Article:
We expend a great deal of effort testing to try to find an average delay time to help compensate for this non-audio issue. Our findings show that, psychologically, matching the voice with the lip movement improves speech intelligibility. One day soon, someone will show me a way to automate this process that can measure and account for all the variables. Hopefully, someone is working on that problem!
We have all learned over time—especially through familiarity with our cell-phone technology—to discount minor glitches in audio and video. We’ll dismiss them as connection problems, and we’ll even resort to reinitiating a call to see if things improve. However, in a big, expensive conference room, there’s far less tolerance for connection issues. This typically results in opening a service call/ticket, even before redialing a call is attempted. The problems are frequently related to an issue at one of the many far ends; for example, one person reports he or she cannot hear well, even though every other far end is just fine. This is not, and it never will be, an issue that can be resolved by adjusting the transmission side of the audio.
Speaking of mobile phones, their typically lesser-quality audio—especially with calls from noisy environments—has contributed to decreased audio performance in conferences. That being said, two ways that cellphone sound has improved are (a) by using headsets and (b) by using sophisticated, in-car infotainment systems with cabin microphones and speakers.
Many of the problems with audio can be linked directly to microphone type and placement. Originally, small conference-room systems had microphones on the table in front of the person talking. Simple speakerphones were positioned on the desk in front of the user. Lectern microphones were located directly in front of the presenter, and each person on the dais had a microphone placed directly in front of him or her. All these had the advantage of microphones being placed a short distance from the source of the sound—the talker’s mouth.
Regrettably, minor improvements in microphone technology are now constantly being oversold by manufacturers’ marketing departments—in many cases, directly to architects and business owners—resulting in the unreasonable expectation that technology can correct for the “annoying” physics of sound. When we’re told by an architect that we cannot place microphones on the table or on the ceiling in front of the conference participants—indeed, that the only acceptable location is on the ceiling behind the heads of these people—one has to wonder what the architect is thinking. AV consultants are in a difficult position because saying “no” to an architect puts further work from that firm in jeopardy; unfortunately, that can leave no one to argue the case for properly placed microphones. (The architect, of course, points to the marketing materials that say there are microphones on the market that can work in those locations.) Let’s examine that hype.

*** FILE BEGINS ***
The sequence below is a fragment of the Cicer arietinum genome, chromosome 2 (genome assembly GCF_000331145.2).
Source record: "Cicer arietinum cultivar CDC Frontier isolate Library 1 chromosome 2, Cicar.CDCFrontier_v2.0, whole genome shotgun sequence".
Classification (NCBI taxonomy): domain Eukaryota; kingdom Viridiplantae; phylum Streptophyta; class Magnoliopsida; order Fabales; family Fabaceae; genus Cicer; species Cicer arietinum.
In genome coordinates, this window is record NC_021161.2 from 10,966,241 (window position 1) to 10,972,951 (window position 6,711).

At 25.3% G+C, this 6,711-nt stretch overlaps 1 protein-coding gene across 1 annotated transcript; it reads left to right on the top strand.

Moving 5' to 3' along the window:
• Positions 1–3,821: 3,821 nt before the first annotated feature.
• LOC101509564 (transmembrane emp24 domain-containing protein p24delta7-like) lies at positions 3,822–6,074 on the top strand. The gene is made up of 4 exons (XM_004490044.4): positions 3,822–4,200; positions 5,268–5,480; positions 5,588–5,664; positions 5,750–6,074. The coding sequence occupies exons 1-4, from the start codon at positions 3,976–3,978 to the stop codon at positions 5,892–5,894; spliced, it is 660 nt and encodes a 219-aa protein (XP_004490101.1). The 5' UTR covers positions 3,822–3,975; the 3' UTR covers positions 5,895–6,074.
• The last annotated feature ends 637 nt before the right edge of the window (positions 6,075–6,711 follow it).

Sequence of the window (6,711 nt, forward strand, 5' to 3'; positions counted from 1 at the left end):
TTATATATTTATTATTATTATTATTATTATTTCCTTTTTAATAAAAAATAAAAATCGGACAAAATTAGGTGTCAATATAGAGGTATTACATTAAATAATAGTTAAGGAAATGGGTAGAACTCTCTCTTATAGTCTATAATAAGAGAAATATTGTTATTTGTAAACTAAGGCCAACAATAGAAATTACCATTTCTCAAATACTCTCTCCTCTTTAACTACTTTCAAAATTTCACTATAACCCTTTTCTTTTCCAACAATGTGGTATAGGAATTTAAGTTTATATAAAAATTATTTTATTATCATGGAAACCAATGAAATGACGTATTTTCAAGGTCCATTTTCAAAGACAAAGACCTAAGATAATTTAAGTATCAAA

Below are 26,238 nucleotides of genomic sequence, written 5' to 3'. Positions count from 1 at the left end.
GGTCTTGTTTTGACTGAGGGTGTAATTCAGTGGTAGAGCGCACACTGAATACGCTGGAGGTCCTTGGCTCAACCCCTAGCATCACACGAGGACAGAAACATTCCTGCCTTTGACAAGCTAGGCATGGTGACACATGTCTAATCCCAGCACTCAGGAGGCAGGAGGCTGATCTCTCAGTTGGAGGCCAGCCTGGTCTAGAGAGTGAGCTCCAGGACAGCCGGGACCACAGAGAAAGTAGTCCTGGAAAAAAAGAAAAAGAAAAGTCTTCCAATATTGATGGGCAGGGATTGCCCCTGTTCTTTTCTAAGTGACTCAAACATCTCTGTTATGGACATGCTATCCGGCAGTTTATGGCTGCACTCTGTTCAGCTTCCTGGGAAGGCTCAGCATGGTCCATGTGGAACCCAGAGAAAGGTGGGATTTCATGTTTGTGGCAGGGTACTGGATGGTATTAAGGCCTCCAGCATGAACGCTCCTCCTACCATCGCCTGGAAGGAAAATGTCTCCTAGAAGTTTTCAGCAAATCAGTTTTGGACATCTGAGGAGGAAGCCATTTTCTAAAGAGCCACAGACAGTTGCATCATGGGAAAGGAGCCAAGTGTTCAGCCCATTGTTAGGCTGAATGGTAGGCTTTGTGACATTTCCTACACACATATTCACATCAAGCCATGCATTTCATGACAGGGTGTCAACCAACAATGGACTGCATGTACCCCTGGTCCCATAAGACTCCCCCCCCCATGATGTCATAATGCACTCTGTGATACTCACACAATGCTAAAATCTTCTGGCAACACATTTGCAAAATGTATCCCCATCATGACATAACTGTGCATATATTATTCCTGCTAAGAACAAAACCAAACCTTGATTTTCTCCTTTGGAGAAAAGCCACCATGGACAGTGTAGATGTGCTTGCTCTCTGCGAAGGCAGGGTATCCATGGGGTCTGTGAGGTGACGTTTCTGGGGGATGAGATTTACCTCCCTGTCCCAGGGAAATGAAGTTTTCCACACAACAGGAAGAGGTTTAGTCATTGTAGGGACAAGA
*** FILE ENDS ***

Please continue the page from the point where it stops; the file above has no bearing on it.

I, personally, have listened to and measured the results of these claims of bending and/or altering the laws of physics. I can honestly say that the obvious point remains true: The farther away you place the microphone from the person talking, the less effective the resulting audio will be. Even though it is quite obvious to everyone in the audio business, it might be news to some manufacturers and consultants that, when people talk, the sound comes out of their mouths and not the backs of their heads. We shouldn’t have an expectation that a microphone can pick up sound clearly from that position.